Lead out the pageant: sad and slow,
As fits an universal woe,
Let the long long procession go,
And let the sorrowing crowd about it grow,
And let the mournful martial music blow;
The last great Englishman is low.
Alfred, Lord Tennyson
Something for the weekend. I Vow to Thee My Country set to scenes from the funeral of Sir Winston Churchill on January 30, 1965. Hard to think that half a century now separates us from that sad event. Churchill planned his own funeral and he made certain that all the great old hymns he so loved were well represented in the ceremonies. When he was asked if he was a pillar of the church, Churchill, whose attendance at services was sparse, said he was a flying buttress of the church, supporting it from outside. His beliefs about God were ambiguous, with contrary statements about religion being made about God and religion in the course of his life. I think that like many of his European generation coming of age in the late nineteenth century that he initially embraced agnosticism. Then, in battle he noticed that he was always praying for assistance, whatever his head thinking his heart obviously still believing in God! As he grew older I think a belief in God began to grow in him as he became acutely aware during his very long life of the mysteries of life and death. He sometimes spoke enviously of those who had religious faith untroubled with doubt, and perhaps at the end he joined their ranks. In a striking part of the funeral, two buglers played: the first one Taps and the second one Reveille, a symbol of the Resurrection.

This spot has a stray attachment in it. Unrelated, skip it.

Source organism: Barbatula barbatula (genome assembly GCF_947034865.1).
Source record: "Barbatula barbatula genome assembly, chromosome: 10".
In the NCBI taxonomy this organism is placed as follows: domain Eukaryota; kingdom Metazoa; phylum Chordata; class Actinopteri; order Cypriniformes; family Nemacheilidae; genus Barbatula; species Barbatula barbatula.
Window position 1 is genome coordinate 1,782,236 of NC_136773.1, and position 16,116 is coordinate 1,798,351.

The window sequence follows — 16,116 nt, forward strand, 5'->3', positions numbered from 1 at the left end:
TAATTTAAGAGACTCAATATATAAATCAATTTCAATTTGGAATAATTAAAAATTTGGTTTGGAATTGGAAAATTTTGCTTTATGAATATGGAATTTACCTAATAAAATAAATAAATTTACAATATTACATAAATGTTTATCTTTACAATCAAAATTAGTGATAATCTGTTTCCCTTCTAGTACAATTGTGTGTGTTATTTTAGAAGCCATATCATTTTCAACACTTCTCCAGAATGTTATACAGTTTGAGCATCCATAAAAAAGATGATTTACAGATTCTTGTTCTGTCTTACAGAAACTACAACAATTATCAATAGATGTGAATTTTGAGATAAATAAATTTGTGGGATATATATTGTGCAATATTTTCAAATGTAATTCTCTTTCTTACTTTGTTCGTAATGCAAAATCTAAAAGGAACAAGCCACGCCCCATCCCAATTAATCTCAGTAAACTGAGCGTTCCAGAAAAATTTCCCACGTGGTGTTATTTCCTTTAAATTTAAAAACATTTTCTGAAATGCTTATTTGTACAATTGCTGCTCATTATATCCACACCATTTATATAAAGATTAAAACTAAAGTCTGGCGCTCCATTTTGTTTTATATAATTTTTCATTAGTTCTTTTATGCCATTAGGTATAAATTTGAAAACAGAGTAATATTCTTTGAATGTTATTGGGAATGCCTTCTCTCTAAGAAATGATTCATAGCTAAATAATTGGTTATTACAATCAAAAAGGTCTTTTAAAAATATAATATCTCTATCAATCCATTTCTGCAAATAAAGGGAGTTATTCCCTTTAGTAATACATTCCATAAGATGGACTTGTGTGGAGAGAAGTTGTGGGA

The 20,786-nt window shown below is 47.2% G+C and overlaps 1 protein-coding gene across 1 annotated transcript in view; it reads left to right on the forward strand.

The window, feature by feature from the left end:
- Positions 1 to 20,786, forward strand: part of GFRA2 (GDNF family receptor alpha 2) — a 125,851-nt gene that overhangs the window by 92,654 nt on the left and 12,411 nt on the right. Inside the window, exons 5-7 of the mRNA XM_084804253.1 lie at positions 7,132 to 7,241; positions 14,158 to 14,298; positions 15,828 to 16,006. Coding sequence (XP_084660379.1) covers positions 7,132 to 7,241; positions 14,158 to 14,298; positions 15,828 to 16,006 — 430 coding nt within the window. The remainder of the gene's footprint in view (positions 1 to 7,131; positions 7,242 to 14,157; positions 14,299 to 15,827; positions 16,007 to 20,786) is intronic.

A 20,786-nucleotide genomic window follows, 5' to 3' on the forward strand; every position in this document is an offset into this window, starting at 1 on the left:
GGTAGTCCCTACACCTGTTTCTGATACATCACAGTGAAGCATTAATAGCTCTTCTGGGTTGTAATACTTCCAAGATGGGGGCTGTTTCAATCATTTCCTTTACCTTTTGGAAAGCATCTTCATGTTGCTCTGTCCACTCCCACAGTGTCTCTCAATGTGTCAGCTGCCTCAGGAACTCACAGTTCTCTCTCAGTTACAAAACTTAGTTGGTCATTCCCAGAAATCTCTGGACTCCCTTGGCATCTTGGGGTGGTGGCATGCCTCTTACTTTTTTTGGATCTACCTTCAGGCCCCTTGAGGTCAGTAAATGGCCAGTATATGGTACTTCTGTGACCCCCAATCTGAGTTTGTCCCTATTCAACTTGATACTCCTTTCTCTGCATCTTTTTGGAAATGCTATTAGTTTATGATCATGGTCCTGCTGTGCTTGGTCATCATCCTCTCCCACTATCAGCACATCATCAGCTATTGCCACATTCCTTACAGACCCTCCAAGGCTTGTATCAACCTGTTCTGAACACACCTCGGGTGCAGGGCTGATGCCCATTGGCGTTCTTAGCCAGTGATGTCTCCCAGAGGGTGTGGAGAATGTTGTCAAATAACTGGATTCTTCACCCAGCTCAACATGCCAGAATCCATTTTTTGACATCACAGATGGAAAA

The greatest man in secular history of the last century, Churchill wrenched the course of history and ensured that Hitler’s talk of a Thousand Year Reich would be remembered as a tyrant’s empty boast and not the beginning of a waking nightmare for all mankind. Politicians are always with us, as ubiquitous as fleas on a dog and often about as useful. A statesman like Churchill, who can see beyond present turmoil and disaster and point the way forward, is rare and precious indeed. On V-E day in Great Britain Churchill was hailed as the man who won the war. Churchill denied this and said that the victory belonged to the British people and it had merely been his privilege to give voice to the roar of the British lion. He was then promptly tossed out by the British people at the general election, his task completed. He would once again become prime minister in 1951, but it was anti-climactic, a mere epilogue to his career. His great moment had been when he sustained British morale and kept his nation in the fight against Nazi Germany at a time when victory seemed hopeless and even mere survival doubtful, and thus gave his people their finest hour.
For that he deserves to be remembered and honored, and not just by the British, but by all free men and women everywhere.